Archaeologists Uncover Why 17th-Century Child Was Padlocked To His Grave


John Oyewale Contributor
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Archaeologists unearthed the remains of a 17th-century child padlocked to his grave in southeastern Poland, Reuters reported Monday.

The child, aged six or seven, was found in a cemetery in Pien, about 170 miles south of Warsaw, according to the Reuters report. The child reportedly was found buried face down and padlocked by his feet to the grave with a triangular padlock in what appears to be an effort to prevent it from resurrecting from the dead to feast on the living.

The discovery suggested that the people of that era firmly believed in vampires, ghosts, zombies, and other paranormal phenomena, the report noted.

“It is thought that people were buried face down for fear they would bite,” Professor Dariusz Polinski, the lead archaeologist and a researcher on medieval burials at Nicolas Copernicus University in Torun, said, according to Reuters. “So that if they awoke and wanted to rise, they would bite the ground. That is the current understanding…These were people who, if this was done intentionally, feared contact with these people because they might bite, drink blood,” he added.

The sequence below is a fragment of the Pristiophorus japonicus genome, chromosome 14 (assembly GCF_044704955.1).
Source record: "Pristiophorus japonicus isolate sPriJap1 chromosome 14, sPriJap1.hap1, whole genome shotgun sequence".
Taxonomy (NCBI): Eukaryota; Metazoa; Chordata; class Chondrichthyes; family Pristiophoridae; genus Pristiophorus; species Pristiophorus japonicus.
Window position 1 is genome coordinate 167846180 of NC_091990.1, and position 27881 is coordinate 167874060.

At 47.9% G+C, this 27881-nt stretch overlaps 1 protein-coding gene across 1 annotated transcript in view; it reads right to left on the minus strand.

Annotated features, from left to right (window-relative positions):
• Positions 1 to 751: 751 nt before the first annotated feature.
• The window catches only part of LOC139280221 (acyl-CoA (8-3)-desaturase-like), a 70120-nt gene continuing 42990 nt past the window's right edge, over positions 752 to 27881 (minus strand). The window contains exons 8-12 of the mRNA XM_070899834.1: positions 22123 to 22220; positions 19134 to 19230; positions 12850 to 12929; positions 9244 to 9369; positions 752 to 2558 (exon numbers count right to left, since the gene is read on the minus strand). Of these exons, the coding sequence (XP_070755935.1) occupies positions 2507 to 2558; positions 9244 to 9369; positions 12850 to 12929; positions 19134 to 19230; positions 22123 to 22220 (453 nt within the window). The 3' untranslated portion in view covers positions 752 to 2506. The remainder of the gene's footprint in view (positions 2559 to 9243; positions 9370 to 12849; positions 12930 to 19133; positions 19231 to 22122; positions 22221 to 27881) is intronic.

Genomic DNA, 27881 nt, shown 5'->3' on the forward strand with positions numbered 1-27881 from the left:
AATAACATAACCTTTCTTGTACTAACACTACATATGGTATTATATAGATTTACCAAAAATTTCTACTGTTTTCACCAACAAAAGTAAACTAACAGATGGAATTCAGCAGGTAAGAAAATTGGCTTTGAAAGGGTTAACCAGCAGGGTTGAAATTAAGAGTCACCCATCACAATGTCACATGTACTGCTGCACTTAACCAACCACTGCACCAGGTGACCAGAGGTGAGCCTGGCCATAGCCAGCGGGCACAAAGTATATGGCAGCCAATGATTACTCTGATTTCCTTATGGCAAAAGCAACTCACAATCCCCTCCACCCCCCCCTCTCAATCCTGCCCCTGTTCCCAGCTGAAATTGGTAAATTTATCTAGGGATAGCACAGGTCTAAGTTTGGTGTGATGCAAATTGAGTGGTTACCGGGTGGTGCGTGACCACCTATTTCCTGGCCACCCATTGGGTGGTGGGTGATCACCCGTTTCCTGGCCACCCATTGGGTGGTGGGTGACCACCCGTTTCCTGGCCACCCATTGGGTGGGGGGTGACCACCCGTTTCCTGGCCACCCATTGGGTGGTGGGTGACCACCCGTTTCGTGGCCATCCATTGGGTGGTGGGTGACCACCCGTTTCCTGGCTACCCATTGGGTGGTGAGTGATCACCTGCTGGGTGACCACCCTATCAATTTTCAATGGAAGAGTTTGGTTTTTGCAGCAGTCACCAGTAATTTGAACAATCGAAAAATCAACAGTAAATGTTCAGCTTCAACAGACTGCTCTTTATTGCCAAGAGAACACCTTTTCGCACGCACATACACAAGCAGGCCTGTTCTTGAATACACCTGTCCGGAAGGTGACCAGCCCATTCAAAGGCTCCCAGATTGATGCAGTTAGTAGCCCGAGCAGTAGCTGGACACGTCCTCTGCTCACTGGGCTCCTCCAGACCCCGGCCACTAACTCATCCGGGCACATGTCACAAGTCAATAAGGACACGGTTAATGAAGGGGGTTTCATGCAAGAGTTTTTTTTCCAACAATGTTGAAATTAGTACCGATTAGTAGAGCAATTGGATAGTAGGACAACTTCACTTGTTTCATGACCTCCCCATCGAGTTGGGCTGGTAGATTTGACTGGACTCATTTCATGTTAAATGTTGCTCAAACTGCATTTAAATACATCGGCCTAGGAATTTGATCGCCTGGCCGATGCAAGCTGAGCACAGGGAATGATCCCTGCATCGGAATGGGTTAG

Only the child’s leg bones were discovered as the grave had been desecrated sometime after the burial and most bones removed, Reuters noted. (RELATED: Researchers Find Girl Buried With More Than 150 Animal Bones)

The discovery was the latest find in the cemetery – back in 2022, the archaeologists reportedly had found the remains of a 17th-century woman similarly padlocked to her grave but also with an iron sickle across her neck in an apparent effort to keep her from rising from the dead.

“We know from anthropological tests that she was really sick. Perhaps this disease caused such symptoms that after death it was believed that she might come back as a demon, or, let’s say, harm the dead, so that’s why she was secured,” Professor Polinski said, per Reuters.

The cemetery, he reportedly said, was “a cemetery for rejected people, who were certainly feared after death, and perhaps also during life … who were suspected of having contacts with unclean forces, people who also behaved differently in some way.”